Gov. Gretchen Whitmer addressed the State of Michigan after a plan to kidnap her and other Michigan government officials was thwarted by state and federal law enforcement agencies. She started by saying thank you to law enforcement and FBI agents who participated in stopping this [...]
The U.S. Senate voted again Dec. 9 against taking action to authorize repeal of the “don’t ask, don’t tell” ban on open gays in the military. The vote was 57-40. Sixty votes were needed to launch the process.
Repeal authorization has already passed the House of Representatives. President Barack Obama, Defense Secretary Robert Gates and Joint Chiefs of Staff Chairman Mike Mullen are eager to end the ban.
All Senate Republicans except Susan Collins of Maine voted against repeal. All Democrats except Joseph Manchin of West Virginia voted for repeal. Two Republicans and one Democrat did not vote.
“This was a major failure on the part of the Senate to simply do its job and pass an annual defense authorization bill (of which DADT repeal is a part),” said Alexander Nicholson, executive director of Servicemembers United. “Politics prevailed over responsibility today. … Since the votes are there in isolation (from the political battles the measure apparently is mired in), the Senate should still consider a stand-alone bill to repeal the ‘don’t ask, don’t tell law before adjourning for the winter holidays.”
Sen. Joseph Lieberman, I-Conn., said he promptly introduced a new bill to repeal DADT that is not tied to any other bill.
“Senator Collins and I and others are introducing a free standing bill to repeal #DADT today,” Lieberman tweeted. “We are working with our colleagues and are confident that there are at least 60 Senators who support repeal. Senator Reid told me he will ‘Rule 14’ the free-standing #DADT repeal so it skips cmte and can come directly to the Senate floor.”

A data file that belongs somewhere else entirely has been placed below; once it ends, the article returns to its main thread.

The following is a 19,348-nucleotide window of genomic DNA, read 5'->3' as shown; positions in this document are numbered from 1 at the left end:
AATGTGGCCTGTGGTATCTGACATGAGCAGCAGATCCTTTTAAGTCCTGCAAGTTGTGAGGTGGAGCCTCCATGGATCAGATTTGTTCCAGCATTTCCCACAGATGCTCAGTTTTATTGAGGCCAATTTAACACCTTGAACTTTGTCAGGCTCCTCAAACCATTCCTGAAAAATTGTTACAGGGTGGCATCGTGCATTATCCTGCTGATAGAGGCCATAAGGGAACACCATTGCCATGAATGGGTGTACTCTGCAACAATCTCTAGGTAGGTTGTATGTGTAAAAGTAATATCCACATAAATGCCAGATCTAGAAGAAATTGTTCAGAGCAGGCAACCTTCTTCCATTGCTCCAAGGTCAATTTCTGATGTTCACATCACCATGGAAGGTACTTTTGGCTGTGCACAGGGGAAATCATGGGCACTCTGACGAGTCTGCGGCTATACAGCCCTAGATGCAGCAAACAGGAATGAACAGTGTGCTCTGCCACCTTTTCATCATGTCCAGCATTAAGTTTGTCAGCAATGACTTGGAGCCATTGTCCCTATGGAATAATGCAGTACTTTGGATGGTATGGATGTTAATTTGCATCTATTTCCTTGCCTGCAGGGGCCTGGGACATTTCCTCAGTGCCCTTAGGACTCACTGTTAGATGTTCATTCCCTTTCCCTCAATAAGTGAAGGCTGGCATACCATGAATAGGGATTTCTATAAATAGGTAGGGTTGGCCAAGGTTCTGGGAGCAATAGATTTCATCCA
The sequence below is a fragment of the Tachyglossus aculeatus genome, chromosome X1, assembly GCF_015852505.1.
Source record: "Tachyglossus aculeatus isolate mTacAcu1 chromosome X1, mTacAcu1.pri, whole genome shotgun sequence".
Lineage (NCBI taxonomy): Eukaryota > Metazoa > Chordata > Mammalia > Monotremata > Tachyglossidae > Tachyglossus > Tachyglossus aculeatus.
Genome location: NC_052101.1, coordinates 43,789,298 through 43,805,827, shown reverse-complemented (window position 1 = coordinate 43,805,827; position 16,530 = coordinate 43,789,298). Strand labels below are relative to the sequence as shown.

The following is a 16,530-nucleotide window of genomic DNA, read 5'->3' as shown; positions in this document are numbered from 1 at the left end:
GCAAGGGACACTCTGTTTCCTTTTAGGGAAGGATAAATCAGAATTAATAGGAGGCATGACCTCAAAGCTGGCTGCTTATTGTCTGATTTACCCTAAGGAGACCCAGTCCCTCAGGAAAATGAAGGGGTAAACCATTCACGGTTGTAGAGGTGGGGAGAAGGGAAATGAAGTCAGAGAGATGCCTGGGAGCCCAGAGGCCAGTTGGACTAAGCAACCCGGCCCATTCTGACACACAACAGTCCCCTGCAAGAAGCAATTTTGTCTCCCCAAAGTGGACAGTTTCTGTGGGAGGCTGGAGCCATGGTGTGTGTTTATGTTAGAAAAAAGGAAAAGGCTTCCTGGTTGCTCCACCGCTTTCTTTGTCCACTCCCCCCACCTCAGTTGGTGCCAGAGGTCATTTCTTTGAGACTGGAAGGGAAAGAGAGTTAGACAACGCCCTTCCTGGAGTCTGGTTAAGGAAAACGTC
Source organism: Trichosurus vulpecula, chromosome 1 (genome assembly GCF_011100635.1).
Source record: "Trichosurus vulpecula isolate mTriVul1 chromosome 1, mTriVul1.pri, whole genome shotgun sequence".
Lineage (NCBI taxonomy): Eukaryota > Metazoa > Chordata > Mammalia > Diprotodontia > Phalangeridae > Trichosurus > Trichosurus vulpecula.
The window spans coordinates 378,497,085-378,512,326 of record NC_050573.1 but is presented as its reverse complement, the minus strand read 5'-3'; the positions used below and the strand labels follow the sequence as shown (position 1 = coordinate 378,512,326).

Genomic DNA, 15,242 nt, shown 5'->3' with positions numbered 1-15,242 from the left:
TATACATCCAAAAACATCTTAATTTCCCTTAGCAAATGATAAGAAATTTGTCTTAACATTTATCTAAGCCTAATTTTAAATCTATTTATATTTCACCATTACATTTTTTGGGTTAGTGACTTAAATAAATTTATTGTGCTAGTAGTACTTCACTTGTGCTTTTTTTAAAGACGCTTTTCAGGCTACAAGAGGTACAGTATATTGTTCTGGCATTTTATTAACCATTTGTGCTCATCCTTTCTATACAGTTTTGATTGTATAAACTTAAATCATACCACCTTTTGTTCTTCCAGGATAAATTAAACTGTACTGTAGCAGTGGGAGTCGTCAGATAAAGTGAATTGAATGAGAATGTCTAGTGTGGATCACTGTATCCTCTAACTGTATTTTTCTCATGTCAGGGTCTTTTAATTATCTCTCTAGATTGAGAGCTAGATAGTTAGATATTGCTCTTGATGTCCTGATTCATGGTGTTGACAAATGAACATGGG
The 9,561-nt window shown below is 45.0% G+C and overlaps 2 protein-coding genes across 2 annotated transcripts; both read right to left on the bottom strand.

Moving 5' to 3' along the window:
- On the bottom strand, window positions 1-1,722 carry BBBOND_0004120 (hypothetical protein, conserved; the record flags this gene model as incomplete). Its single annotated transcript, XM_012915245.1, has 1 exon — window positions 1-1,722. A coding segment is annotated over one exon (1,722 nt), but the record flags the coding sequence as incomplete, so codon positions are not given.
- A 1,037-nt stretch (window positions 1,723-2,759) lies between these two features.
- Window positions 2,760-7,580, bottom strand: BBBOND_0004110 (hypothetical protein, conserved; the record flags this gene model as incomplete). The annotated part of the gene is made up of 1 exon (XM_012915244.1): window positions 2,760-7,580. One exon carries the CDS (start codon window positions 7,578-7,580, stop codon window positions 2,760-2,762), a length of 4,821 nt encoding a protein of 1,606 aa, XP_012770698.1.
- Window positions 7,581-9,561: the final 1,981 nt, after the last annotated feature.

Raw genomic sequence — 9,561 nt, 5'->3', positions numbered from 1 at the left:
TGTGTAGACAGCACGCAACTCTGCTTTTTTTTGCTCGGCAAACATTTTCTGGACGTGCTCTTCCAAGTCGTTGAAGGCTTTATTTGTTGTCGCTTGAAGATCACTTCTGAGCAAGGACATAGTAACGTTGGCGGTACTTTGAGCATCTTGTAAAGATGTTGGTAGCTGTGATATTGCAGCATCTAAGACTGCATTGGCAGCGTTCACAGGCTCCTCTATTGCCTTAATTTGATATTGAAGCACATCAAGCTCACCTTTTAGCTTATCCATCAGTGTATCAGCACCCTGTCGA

Activists, meanwhile, called on President Barack Obama to issue a “stop loss” order to end DADT discharges, and to tell the Justice Department to stop appealing court rulings that have struck down the ban.
“The Senate’s apparent refusal to act on ‘don’t ask, don’t tell’ repeal makes presidential action imperative in order for him to fulfill his State of the Union promise,” said Human Rights Campaign President Joe Solmonese. “If Congress won’t act, it’s up to the president to clean up the mess they made when they enacted this discriminatory and unconstitutional law nearly two decades ago.”
In a statement, Obama said: “I am extremely disappointed that yet another filibuster has prevented the Senate from moving forward with the National Defense Authorization Act. … A minority of senators were willing to block this important legislation largely because they oppose the repeal of ‘don’t ask, don’t tell.’ As commander in chief, I have pledged to repeal this discriminatory law, a step supported by the secretary of defense and the chairman of the Joint Chiefs of Staff, and informed by a comprehensive study that shows overwhelming majorities of our armed forces are prepared to serve with Americans who are openly gay or lesbian. A great majority of the American people agree. This law weakens our national security, diminishes our military readiness, and violates fundamental American principles of fairness, integrity and equality.”